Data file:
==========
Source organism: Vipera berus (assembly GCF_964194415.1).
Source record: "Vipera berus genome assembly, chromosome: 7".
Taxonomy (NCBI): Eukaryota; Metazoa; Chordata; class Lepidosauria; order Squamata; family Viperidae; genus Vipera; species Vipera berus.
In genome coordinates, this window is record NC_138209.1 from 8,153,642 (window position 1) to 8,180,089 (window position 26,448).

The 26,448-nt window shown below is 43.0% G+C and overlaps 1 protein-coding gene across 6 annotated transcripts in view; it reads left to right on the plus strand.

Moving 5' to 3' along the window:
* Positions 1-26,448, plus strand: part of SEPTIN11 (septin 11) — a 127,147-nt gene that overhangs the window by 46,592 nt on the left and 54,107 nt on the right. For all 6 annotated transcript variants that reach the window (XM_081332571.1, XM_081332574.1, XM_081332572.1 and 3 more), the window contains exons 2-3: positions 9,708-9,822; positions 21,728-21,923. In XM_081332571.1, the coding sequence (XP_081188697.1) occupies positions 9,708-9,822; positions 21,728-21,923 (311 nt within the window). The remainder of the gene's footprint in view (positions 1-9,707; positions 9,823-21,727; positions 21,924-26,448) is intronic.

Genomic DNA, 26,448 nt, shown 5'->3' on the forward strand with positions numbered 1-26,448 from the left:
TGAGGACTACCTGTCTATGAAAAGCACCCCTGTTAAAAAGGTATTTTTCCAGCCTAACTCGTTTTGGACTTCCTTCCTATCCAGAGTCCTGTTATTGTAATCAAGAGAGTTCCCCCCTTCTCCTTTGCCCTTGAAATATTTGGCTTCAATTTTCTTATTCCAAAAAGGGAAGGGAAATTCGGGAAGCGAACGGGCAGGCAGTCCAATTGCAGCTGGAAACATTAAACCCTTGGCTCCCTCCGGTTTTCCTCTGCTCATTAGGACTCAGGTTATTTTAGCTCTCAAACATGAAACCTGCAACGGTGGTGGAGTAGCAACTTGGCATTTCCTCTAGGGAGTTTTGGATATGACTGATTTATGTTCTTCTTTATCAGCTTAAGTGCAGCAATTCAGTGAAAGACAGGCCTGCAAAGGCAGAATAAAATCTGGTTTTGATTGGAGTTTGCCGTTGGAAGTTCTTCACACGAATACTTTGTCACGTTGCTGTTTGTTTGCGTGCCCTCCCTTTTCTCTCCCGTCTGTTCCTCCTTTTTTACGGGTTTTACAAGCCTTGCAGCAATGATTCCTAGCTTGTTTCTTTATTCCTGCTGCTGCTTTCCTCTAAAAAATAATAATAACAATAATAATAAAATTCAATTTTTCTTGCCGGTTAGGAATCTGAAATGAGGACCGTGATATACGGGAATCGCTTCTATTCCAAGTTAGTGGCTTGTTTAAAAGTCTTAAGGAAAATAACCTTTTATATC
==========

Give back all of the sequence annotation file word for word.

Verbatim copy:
Source organism: Vipera berus (assembly GCF_964194415.1).
Source record: "Vipera berus genome assembly, chromosome: 7".
Taxonomy (NCBI): Eukaryota; Metazoa; Chordata; class Lepidosauria; order Squamata; family Viperidae; genus Vipera; species Vipera berus.
In genome coordinates, this window is record NC_138209.1 from 8,153,642 (window position 1) to 8,180,089 (window position 26,448).

The 26,448-nt window shown below is 43.0% G+C and overlaps 1 protein-coding gene across 6 annotated transcripts in view; it reads left to right on the plus strand.

Moving 5' to 3' along the window:
* Positions 1-26,448, plus strand: part of SEPTIN11 (septin 11) — a 127,147-nt gene that overhangs the window by 46,592 nt on the left and 54,107 nt on the right. For all 6 annotated transcript variants that reach the window (XM_081332571.1, XM_081332574.1, XM_081332572.1 and 3 more), the window contains exons 2-3: positions 9,708-9,822; positions 21,728-21,923. In XM_081332571.1, the coding sequence (XP_081188697.1) occupies positions 9,708-9,822; positions 21,728-21,923 (311 nt within the window). The remainder of the gene's footprint in view (positions 1-9,707; positions 9,823-21,727; positions 21,924-26,448) is intronic.

Genomic DNA, 26,448 nt, shown 5'->3' on the forward strand with positions numbered 1-26,448 from the left:
TGAGGACTACCTGTCTATGAAAAGCACCCCTGTTAAAAAGGTATTTTTCCAGCCTAACTCGTTTTGGACTTCCTTCCTATCCAGAGTCCTGTTATTGTAATCAAGAGAGTTCCCCCCTTCTCCTTTGCCCTTGAAATATTTGGCTTCAATTTTCTTATTCCAAAAAGGGAAGGGAAATTCGGGAAGCGAACGGGCAGGCAGTCCAATTGCAGCTGGAAACATTAAACCCTTGGCTCCCTCCGGTTTTCCTCTGCTCATTAGGACTCAGGTTATTTTAGCTCTCAAACATGAAACCTGCAACGGTGGTGGAGTAGCAACTTGGCATTTCCTCTAGGGAGTTTTGGATATGACTGATTTATGTTCTTCTTTATCAGCTTAAGTGCAGCAATTCAGTGAAAGACAGGCCTGCAAAGGCAGAATAAAATCTGGTTTTGATTGGAGTTTGCCGTTGGAAGTTCTTCACACGAATACTTTGTCACGTTGCTGTTTGTTTGCGTGCCCTCCCTTTTCTCTCCCGTCTGTTCCTCCTTTTTTACGGGTTTTACAAGCCTTGCAGCAATGATTCCTAGCTTGTTTCTTTATTCCTGCTGCTGCTTTCCTCTAAAAAATAATAATAACAATAATAATAAAATTCAATTTTTCTTGCCGGTTAGGAATCTGAAATGAGGACCGTGATATACGGGAATCGCTTCTATTCCAAGTTAGTGGCTTGTTTAAAAGTCTTAAGGAAAATAACCTTTTATATC